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Published on September 14th, 2012 | by James Ayre


Benefits of Thorium Are ‘Overstated’, UK Report Finds

September 14th, 2012 by  

Thorium nuclear has often been argued for as a solution to the world’s energy problems. It’s proponents say that it is safer and cheaper than the uranium that powers normal nuclear reactors. However, a newly released government report in the UK says that the supposed benefits of thorium are “overstated.” (Coincidentally, we’ve had some pretty active discussions this week on two CleanTechnica posts regarding thorium.)


The new UK report suggests that the UK continues to be involved with the technology, but that many of the claims made by thorium proponents are exaggerated. Specifically, the claims that it is impossible to build a bomb with the nuclear waste from thorium, that it doesn’t leaves toxic waste, and that it is more efficient, are singled out as overemphasized.

“Thorium has theoretical advantages regarding sustainability, reducing radiotoxicity and reducing proliferation risk,” states the report, prepared for the Department of Energy and Climate Change by the National Nuclear Laboratory (NNL). “While there is some justification for these benefits, they are often overstated.”

Part of the reason that the NNL is ‘pessimistic’ about the technology comes from the fact that UK utility companies are not willing to invest the money into the research and development necessary to “draw out thorium’s advantages.”

“Nevertheless, it is important to recognise that worldwide there remains interest in thorium fuel cycles and this is not likely to diminish in the near future,” the report concludes. “It may therefore be judicious for the UK to maintain a low level of engagement in thorium fuel cycle research and development by involvement in international collaborative research activities.”

The report also makes a note of the fact that thorium’s possible advantages over conventional nuclear would only be clear when used in reactor types other than the conventional solid-fuel, water-cooled reactors that are used in nearly all of the world’s commercial nuclear electricity stations.

“In particular, a design known as a very high temperature reactor is ‘especially well suited to thorium fuels,’ NNL states. The old UK Atomic Energy Authority built and operated an experimental thorium-fueled high temperature at Winfrith in the 1960s and 70s. The reactor, nicknamed Dragon, is partially decommissioned.”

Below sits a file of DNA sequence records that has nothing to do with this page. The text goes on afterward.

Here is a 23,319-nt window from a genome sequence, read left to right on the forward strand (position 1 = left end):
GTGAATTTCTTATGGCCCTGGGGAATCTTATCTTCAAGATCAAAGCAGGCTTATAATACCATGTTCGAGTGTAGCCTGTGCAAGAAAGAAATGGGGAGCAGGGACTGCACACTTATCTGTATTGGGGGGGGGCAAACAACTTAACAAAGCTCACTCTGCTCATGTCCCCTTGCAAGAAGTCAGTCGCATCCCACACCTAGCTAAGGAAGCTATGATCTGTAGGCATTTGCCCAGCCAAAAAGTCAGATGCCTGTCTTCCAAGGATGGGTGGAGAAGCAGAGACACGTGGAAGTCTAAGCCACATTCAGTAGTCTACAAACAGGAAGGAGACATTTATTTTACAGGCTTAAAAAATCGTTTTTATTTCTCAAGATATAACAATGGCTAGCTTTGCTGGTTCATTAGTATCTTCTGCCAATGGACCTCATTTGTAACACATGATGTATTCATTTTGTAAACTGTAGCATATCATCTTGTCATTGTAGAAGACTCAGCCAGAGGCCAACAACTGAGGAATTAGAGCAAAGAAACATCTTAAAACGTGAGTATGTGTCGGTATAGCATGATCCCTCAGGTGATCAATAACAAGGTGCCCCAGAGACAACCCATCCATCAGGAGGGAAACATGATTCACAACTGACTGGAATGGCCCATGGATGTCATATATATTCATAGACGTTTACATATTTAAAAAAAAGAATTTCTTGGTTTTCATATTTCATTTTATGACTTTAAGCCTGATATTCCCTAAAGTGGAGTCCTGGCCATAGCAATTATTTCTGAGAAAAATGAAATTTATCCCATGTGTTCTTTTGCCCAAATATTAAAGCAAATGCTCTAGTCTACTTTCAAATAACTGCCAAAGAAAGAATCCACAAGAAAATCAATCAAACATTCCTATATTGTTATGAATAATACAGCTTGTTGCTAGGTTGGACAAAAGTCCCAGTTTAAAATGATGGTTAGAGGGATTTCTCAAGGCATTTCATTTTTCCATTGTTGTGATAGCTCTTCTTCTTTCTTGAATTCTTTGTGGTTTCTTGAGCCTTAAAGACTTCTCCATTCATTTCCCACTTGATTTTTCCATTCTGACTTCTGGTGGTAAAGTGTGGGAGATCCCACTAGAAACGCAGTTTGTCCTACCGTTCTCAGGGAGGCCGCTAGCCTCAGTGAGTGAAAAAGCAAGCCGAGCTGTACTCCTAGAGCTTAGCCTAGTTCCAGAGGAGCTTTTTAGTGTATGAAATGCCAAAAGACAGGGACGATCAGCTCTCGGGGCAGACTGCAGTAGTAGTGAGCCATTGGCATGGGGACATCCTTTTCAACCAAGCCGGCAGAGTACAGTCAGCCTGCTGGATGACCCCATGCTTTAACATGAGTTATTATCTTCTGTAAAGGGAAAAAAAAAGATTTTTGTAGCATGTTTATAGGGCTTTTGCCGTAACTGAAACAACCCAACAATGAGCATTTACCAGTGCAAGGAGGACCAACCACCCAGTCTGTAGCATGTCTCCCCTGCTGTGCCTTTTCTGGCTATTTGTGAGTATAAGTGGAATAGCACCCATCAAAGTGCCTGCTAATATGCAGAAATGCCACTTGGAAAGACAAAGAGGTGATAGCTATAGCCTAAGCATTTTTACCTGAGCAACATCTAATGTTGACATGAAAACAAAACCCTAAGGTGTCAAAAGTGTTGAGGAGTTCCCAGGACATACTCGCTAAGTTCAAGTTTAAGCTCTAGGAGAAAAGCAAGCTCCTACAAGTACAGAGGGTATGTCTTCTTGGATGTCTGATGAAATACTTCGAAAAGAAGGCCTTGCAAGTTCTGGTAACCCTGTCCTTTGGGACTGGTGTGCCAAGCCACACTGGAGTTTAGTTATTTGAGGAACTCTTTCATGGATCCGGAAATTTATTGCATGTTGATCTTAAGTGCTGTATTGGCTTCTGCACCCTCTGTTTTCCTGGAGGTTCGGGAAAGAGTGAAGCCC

There are several other projects underway outside of the UK. In America, Flibe Energy is creating a thorium reactor that is based on designs developed in the 1960s by the US Department of Energy’s Oak Ridge National Laboratory in Tennessee.

In Asia, China and India are both developing the technology. The latter is likely to begin construction on one that uses solid thorium fuel in the next four or five years.

“Thorium is an abundant, mildly radioactive element that occurs naturally around the world. The largest reserves exist in Australia, the US, Turkey, India, Brazil and Venezuela, according to the World Nuclear Association.”

In summary, in solid-fuel, water-cooled reactors thorium nuclear reactors (which some countries are working on) still produce a waste product that lasts an extremely long time and is very toxic; are an an easy terrorist target or source of bomb-making ingredients; and don’t seem economically efficient to develop.

High-temperature, liquid-fuel nuclear reactors may solve the problems above, but they have not been tested nearly as much, and there has never been commercialization of such a reactor.

Other unstated downfalls of at least some (if not all) thorium reactors include: extreme susceptibility to disasters, including droughts; and truly unknown longterm effects on life via the regular releases of very small quantities of radioactive elements.

The full National Nuclear Laboratory report can be accessed on the UK’s Department of Climate Change & Energy website.

Source: Guardian
Image Credits: Thorium Crystal via Wikimedia Commons

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About the Author

James Ayre's background is predominantly in geopolitics and history, but he has an obsessive interest in pretty much everything. After an early life spent in the Imperial Free City of Dortmund, James followed the river Ruhr to Cofbuokheim, where he attended the University of Astnide. And where he also briefly considered entering the coal mining business. He currently writes for a living, on a broad variety of subjects, ranging from science, to politics, to military history, to renewable energy.

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